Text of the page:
Medical experts are calling for councils to be given new powers to tackle indoor air pollution amid mounting evidence it is threatening the health of children in schools, nurseries and homes across the UK.
The Royal College of Paediatrics and Child Health (RCPCH) and the Royal College of Physicians want local authorities to be able to compel schools and other public buildings with poor air quality to make urgent improvements.
The move comes as a new report released by the two medical bodies highlights the impact indoor air pollution has on a range of childhood health problems from asthma to conjunctivitis, dermatitis and eczema.
Prof Jonathan Grigg, a paediatric respiratory consultant from the RCPCH said the report painted a worrying picture.
“We’re finally paying attention to the quality of our outdoor air and this is long overdue [but] it’s harder to get population level data on the quality of indoor air.
“Children in the UK spend most of their time indoors, with just 68 minutes spent outside on an average day. Too many of our homes and schools are damp and poorly ventilated – this is adversely affecting the health of children.”
Sources of indoor air pollution include smoking, damp, traffic fumes, cooking, wood burning, dust, chemicals from building materials and furnishings, aerosol sprays, and cleaning products.
The authors of the report, a review of 221 previous studies, warn that indoor air quality tends to be poorer in low-quality housing and older buildings where ventilation may be inadequate or insufficient.
Prof Stephen Holgate, special adviser for the Royal College of Physicians, said people living in poorer households often had fewer choices about where to live and where to go to school.
“More than 3 million families live in poor quality housing in the UK. Most will not have enough money to make improvements and have no option but to make do with damp, under-ventilated environments.
“We need to offer support at local authority level – likewise with schools. If we ask our children to spend their childhood days in unhealthy spaces, then we’re storing up problems for future health.”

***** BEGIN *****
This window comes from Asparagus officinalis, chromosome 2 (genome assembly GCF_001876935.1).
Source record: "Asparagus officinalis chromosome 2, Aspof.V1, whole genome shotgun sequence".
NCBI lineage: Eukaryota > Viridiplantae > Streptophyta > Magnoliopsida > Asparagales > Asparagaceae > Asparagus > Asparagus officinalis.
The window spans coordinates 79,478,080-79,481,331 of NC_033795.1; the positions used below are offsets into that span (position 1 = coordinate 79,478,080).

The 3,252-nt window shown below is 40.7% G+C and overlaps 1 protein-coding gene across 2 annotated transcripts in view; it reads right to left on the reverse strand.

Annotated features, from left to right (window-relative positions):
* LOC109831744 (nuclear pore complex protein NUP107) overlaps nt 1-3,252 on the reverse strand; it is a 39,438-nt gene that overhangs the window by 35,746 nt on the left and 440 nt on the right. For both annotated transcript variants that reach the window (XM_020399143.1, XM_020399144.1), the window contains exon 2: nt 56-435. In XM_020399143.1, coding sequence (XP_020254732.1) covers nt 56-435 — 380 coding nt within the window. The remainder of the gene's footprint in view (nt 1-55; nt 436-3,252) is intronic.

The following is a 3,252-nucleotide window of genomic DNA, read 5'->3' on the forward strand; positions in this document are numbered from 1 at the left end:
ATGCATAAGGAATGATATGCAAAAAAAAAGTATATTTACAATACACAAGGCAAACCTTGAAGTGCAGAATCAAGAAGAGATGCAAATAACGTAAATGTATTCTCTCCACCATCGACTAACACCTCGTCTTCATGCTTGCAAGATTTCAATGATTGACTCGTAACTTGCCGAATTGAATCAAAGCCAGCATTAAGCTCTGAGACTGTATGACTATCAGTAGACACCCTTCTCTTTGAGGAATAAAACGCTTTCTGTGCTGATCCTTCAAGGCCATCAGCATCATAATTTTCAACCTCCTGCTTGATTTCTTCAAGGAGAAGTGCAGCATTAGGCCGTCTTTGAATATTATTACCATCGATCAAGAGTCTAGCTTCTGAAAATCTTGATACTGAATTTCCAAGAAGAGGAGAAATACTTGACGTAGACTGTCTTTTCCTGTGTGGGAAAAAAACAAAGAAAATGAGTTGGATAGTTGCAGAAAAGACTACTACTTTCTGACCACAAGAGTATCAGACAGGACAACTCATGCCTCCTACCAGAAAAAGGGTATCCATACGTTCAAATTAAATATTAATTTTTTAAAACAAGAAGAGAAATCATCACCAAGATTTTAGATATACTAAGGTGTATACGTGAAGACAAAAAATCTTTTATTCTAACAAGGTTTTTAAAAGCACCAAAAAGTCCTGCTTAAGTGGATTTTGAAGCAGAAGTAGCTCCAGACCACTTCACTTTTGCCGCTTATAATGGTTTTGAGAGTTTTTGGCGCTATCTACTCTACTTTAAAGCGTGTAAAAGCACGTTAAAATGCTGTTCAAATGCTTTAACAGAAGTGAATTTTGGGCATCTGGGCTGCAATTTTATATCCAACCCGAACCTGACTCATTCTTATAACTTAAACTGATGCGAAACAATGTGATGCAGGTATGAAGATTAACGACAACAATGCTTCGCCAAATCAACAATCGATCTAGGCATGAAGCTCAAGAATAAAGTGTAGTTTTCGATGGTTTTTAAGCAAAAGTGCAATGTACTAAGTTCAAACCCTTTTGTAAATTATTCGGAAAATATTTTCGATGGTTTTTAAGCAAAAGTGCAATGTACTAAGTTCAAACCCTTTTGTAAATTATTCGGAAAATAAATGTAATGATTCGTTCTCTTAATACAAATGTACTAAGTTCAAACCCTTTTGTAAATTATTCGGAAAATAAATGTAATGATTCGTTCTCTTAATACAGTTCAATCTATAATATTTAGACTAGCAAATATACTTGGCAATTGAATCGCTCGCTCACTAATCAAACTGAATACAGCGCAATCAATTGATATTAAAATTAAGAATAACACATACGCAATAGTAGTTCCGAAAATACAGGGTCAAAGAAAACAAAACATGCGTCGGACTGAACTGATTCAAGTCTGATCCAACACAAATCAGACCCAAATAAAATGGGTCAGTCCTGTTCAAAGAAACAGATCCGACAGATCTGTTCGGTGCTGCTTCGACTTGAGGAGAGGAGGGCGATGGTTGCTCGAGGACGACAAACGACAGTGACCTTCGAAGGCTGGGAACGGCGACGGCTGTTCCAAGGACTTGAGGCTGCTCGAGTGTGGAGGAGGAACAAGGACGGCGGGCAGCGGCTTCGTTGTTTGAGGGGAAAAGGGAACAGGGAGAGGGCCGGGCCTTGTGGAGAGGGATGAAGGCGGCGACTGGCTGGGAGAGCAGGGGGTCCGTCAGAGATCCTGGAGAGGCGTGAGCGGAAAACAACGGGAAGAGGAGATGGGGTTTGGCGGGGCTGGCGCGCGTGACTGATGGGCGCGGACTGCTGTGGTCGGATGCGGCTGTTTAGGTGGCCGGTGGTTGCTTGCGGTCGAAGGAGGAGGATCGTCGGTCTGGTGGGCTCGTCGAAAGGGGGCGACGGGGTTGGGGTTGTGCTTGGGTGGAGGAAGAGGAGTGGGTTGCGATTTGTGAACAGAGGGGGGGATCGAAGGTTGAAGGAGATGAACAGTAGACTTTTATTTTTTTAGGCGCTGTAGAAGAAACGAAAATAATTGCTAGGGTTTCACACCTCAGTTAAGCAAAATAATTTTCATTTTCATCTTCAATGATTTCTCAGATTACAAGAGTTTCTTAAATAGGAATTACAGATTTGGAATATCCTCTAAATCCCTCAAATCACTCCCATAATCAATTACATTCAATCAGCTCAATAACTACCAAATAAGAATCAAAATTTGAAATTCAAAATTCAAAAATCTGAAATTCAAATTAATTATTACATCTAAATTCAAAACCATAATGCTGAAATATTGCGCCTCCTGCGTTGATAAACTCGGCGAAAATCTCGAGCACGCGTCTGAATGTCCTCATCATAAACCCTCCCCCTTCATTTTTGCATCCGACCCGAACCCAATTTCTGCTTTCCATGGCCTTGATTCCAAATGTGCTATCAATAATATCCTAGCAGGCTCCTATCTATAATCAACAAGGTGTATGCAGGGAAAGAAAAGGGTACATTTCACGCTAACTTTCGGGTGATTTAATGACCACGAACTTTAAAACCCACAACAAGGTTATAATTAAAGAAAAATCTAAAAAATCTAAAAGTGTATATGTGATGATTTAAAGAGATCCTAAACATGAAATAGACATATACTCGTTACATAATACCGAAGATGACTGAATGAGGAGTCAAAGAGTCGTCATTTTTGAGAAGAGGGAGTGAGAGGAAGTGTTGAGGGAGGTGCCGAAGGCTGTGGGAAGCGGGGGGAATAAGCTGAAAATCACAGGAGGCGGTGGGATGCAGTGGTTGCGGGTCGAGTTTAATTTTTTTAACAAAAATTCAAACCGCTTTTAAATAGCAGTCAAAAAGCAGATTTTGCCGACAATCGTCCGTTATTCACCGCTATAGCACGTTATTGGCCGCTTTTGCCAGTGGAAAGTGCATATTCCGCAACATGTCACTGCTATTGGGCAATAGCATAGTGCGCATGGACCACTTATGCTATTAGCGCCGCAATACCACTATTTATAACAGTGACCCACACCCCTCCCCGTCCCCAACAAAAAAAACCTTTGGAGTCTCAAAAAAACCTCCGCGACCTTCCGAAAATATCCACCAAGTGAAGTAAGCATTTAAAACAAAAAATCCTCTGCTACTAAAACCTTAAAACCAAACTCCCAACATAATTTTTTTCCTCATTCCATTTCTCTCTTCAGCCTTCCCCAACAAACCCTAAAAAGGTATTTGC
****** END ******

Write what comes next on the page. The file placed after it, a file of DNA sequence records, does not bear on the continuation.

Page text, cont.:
The report recommends that local authorities should have the power to require improvements where air quality fails to meet minimum standards in local authority schools and houses, including:
Legally binding performance standards for indoor air quality from ventilation rates to maximum concentration levels for specific pollutants.
Air quality tests when local authority construction is complete and before the building is signed off.
Compliance tests after the construction stages and assessment of buildings once occupied.
Free indoor air testing for residents and a national fund to support improvements for low income families.
David Renard, the Local Government Association’s transport spokesman, said councils would “take on board any good practice guidance that helps continue to protect vulnerable people and keep them safe”.
But he also called for “developers, manufacturers, households and businesses” to do more to tackle indoor air quality.
“For air quality plans to be successful, they need to be underpinned by local flexibility and sufficient funding, while issues around resourcing and capacity also need to be addressed, as well as educating the public around the need to reduce pollution.”